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Micron Technology, a leading supplier of dynamic random access memory (DRAM), said on Wednesday that it had initiated shipping 2GB hybrid memory cube (HMC) engineering samples. HMC represents a dramatic step forward in memory technology, and these engineering samples are the world's first HMC devices to be shared broadly with lead customers.

"System designers are looking for new memory system designs to support increased demand for bandwidth, density, and power efficiency. HMC represents the new standard in memory performance; it's the breakthrough our customers have been waiting for," said Brian Shirley, vice president of Micron's DRAM solutions group.

An industry breakthrough, HMC uses advanced through-silicon vias (TSVs) – vertical conduits that electrically connect a stack of individual chips – to combine high-performance logic with Micron's DRAM. Micron's HMC features a 2GB memory cube that is composed of a stack of four 4Gb DRAM die. The solution provides an unprecedented 160GB/s of memory bandwidth while using up to 70% less energy per bit than existing technologies, which dramatically lowers customers' total cost of ownership (TCO).

HMC's abstracted memory enables designers to devote more time to leveraging HMC's revolutionary features and performance and less time to navigating the multitude of memory parameters required to implement basic functions. It also manages error correction, resiliency, refresh, and other parameters exacerbated by memory process variation.

Micron expects 4GB HMC engineering samples to be available in early 2014 with volume production of both the 2GB and 4GB HMC devices beginning later in 2014.

HMC is designed for applications requiring high-bandwidth access to memory, including data packet processing, data packet buffering or storage, and computing applications such as processor accelerators. Micron expects future generations of HMC to migrate to consumer applications within three to five years.

"The Hybrid Memory Cube is a smart fix that breaks with the industry's past approaches and opens up new possibilities. Although DRAM internal bandwidth has been increasing exponentially, along with logic's thirst for data, current options offer limited processor-to-memory bandwidth and consume significant power. HMC is an exciting alternative," said Jim Handy, a memory analyst at Objective Analysis.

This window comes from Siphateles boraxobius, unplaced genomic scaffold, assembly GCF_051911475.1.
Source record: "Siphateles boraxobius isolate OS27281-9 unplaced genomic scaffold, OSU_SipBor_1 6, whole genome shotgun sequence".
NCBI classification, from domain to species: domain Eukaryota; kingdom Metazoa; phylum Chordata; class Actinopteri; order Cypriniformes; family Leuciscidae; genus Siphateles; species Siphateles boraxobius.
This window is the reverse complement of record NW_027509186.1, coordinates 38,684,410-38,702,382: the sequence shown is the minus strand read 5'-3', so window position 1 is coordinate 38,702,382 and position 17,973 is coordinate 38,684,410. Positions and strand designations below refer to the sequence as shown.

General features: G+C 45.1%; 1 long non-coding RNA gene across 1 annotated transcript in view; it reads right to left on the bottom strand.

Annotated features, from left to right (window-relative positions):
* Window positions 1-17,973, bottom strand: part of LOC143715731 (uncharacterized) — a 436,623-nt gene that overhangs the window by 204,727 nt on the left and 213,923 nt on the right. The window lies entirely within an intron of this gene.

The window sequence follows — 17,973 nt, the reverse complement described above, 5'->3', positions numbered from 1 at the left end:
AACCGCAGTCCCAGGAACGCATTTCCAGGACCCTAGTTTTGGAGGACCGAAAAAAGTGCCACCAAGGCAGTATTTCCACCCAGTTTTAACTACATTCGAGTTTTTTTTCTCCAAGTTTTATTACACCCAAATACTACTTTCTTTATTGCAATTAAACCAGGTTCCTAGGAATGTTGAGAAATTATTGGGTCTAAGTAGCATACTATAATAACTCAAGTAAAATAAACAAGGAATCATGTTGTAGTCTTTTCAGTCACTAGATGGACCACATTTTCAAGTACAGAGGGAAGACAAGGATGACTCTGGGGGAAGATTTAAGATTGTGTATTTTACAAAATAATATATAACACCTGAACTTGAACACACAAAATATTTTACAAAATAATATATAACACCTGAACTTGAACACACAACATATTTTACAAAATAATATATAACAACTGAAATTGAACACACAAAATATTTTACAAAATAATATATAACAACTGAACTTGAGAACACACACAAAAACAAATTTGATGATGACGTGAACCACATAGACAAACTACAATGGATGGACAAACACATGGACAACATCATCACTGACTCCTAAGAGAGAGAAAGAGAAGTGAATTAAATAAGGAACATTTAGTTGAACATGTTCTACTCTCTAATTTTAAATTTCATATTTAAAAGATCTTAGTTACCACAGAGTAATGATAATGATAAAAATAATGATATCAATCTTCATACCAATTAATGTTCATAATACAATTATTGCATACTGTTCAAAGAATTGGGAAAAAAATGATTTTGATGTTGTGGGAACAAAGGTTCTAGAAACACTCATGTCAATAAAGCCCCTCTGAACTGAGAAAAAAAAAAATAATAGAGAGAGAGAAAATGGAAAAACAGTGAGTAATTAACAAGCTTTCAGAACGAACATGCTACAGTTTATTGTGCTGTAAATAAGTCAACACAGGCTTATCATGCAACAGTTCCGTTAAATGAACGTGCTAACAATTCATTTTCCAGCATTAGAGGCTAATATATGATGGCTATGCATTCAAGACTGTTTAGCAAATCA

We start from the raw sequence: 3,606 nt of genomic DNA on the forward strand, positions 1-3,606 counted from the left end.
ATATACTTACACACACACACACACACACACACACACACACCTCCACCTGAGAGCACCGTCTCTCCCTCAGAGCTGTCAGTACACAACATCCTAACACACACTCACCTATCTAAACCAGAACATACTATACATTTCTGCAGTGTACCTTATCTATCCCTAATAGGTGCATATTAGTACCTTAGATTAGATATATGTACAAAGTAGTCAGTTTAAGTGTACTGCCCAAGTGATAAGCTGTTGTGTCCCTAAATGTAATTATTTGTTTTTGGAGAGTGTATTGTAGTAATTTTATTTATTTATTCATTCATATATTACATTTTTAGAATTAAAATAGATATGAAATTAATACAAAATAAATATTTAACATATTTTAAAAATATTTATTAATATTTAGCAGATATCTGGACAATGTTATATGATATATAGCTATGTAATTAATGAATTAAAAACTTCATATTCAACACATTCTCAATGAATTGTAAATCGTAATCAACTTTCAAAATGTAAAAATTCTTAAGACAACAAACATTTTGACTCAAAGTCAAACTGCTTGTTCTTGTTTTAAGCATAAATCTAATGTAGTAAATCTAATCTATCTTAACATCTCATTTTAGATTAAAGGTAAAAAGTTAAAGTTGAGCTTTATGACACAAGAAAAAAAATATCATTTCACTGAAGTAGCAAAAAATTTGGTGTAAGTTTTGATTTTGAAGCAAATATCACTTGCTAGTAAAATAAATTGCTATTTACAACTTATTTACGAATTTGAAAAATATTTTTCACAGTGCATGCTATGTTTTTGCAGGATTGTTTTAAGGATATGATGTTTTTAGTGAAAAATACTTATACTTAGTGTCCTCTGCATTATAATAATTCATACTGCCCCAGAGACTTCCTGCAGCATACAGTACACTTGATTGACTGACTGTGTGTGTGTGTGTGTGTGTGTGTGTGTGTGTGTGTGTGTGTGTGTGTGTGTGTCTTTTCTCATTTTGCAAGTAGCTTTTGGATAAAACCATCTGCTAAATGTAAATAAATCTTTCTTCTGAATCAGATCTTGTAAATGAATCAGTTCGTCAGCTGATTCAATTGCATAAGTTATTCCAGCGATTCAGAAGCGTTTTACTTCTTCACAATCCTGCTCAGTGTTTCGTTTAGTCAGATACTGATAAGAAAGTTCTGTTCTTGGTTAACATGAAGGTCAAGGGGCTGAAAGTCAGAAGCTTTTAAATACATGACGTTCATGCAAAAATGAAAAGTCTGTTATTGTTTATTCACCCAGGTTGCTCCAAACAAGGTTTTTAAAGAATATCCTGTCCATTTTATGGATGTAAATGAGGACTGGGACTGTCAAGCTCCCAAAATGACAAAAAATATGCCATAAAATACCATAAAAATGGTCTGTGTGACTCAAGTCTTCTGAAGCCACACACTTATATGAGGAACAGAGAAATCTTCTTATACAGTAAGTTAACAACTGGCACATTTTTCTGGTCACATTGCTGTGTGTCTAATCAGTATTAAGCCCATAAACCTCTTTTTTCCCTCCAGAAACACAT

Tags: Micron, DDR3, DRAM, HMC

Discussion

Comments currently: 5
Discussion started: 09/26/13 06:56:03 PM
Latest comment: 09/28/13 01:35:31 AM
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1. 
"Micron's HMC features a 2GB memory cube that is composed of a stack of four 4Gb DRAM die"

4*4=2 How does that work? Raided Memory?
0 0 [Posted by: KeyBoardG  | Date: 09/26/13 06:56:03 PM]
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4Gb *4 = 16Gb or 2GB.
It's bits for the chips and bytes for the module.
1 0 [Posted by: Christian Nicolaisen  | Date: 09/26/13 07:12:40 PM]
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2. 
At 160GB/s this HMC already has the speed of 7ghz GDDR5. Let's see this with Excavator!
0 0 [Posted by: jesh462  | Date: 09/27/13 02:57:56 AM]
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Speed and bandwidth are very different. Just look at SSDs, they have bandwidth up to 550MB/s, but the latency is so high that 4kB packets can be 20x slower than sequential ones! It would be interesting to see the effects of latency on such a memory stacking method, could actually be lower than regular DDR3/4 simply by having less parts to deal with.
2 0 [Posted by: basroil  | Date: 09/27/13 08:02:08 AM]
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Yeah, I remember reading/hearing that latency will also be improved compared with planar chips, but I have not seen any numbers going either way.

Add: Micron's HMC FAQ has this to say about latency: "Reduced Latency – With vastly more responders built into HMC, we expect lower queue delays and higher bank availability, which will provide a substantial system latency reduction—a key advantage in networking system design."
0 0 [Posted by: lol123  | Date: 09/28/13 01:35:31 AM]
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